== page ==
Parlez the Taal
The nice thing about moving to a different country is the attempt to assimilate and learn all the new cultural nuances. Most South Africans think that Canada will be similar to back home. Wrong! Despite both countries being British colonies there is a huge cultural difference.About the only similarity is that we speak English ...and even that is open to interpretation! So the following is a light hearted attempt to help you understand some of the differences.
Toque : Pronounced took as in cook. A weird sort of hat thing.
Po Boy : A flat cap worn backwards.
Food and Drink
Back bacon : Canadian bacon. Same as any other bacon. Sometimes rolled in peameal ( I've been taken to task for saying it's th esame as any other bacon! I'm informed that "Canadian" bacon is better than any other bacon in the world! So there!)
Brown bread : In most of Canada, whole wheat bread.Actually has some taste as opposed to the South African version.
Bun : A bread roll.
Can or Tin?: Older Canadians eat out of tins while younger ones nwo eat of cans. Tincans are apparently not part of the vocabulary
Canadian Bacon: We call it back bacon.
Pie: Mostly refers to fruit rather than meat. Meat pies are not a big hit in North America.
Donair :A pita containing spiced meat and a sauce made from sugar, vinegar, milk, and garlic.
Glosettes : Brand name for chocolate-covered raisins.
Homo milk : A pretty interesting name and drunk by everyone. Your sexual proclivities having nothing to do with the ability to drink it. It is merely a shortening of homogenized.It takes some getting used too on hearing a request for 2%Homo!
Ketchup : Tomato Sauce. I think it is sweetened and with the new "Green" variety even more nausiating
Kraft Dinner (or KD) : Kraft Macaroni and Cheese. The staple of most Canadian students and immigrants too poor to buy "real" food! I am told that there are different varieties available but that so far no one has managed to taste the difference. Canadians eat a lot of Kraft. No one seems to know why.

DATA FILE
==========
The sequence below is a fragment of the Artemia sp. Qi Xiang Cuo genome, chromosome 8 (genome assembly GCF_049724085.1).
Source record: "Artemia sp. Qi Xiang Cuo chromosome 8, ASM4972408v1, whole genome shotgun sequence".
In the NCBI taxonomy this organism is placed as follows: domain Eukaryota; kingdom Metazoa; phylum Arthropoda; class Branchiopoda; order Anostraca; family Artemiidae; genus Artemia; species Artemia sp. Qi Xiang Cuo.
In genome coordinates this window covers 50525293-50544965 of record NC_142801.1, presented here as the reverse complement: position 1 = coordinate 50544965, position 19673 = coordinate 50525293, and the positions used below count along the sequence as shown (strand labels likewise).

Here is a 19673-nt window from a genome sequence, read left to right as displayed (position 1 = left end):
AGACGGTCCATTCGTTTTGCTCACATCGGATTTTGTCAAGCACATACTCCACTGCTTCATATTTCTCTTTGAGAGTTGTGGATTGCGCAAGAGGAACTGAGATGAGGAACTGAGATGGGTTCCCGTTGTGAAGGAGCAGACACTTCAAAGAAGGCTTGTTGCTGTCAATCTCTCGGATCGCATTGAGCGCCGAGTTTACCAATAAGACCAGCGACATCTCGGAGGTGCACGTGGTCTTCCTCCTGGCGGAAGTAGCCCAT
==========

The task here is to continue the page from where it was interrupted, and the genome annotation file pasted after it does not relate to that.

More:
Nanaimo bar : A confection, named for the town of Nanaimo on Vancouver Island in British Columbia, that resembles a brownie but is topped with a layer of white butter cream icing and another of solid chocolate. The brownie part usually has coconut. I have seen many different flavours here in Ontario.
Napkin: what we poshly refer to as a serviette.
Pop : Cool Drink. Cold Drink. Coke etc...You get used to it after a while but the first few times you are asked if you want pop sounds rather licentious. Don't even bother asking for a "cool drink"...they haven't a clue!
Poutine : Pronounced poo-TEEN. Quebecois specialty. French fries covered in cheese curds and gravy. Actually rather tasty once you get over your initial hesitation.
Rockets : Small chalk candies packaged in rolls wrapped in clear plastic. A staple at school and Halloween.
Smarties : Taste different to the South African version. I don't know why but there is some deep seated Canadian need to eat the Red ones last.
Timbits : Despite the claim that these are in memory of the founder Tim Horton and were started after he was killed in a car accident, my belief is that some suit at the head office worked out that they were losing money by throwing away the centre bit. Small little munch size doughnuts.
Tortière : A kind of mincemeat pie, most popular in Quebec.
Whitener : That chalk stuff you put into coffee or tea if you can't stand the thought of "Homo" milk. "It's not inside...it's on Top etc."
DoubleDouble : Double helping of cream and sugar in your coffee.Canadians Loooove coffee! You might as well learn too.
Butter tart : A very small (single-serving) pie.
Beer Store : For some reason you have to buy beer here.
Bloody Caesar : Just like a Bloody Mary, except it's made with Clamato (clam and tomato) juice instead of plain tomato juice. Tastes weird. Clamato is very popular here.
Case : A case of beer here consists of twelve (12) beers. If you want 24 beers it is known as a "two-four". Very literal the Canadians.
LCBO : While it stands for the Liquor Control Board of Ontario it is generally used to refer to the Provincial Government run chain of stores where you can buy your booze. You can get Castle and sometimes Lion here. The question is...Why? With the range of different and better beers the only reason to buy Castle is the price. They also sell liquor in litre and 1.5 litre bottles as well and then spend most of Christmas putting on advertising that advocates responsible driving.
Pogo : A brand name for a corn dog (hot dog dipped in batter and then deep fried).
Joe Louis : A cake much eaten by school children. No nutritional value. Looks like it may be chocolate flavoured.
Twenty-sixer: 26 ounce bottle of booze (aka twixer)
Two-four: case of 24 beers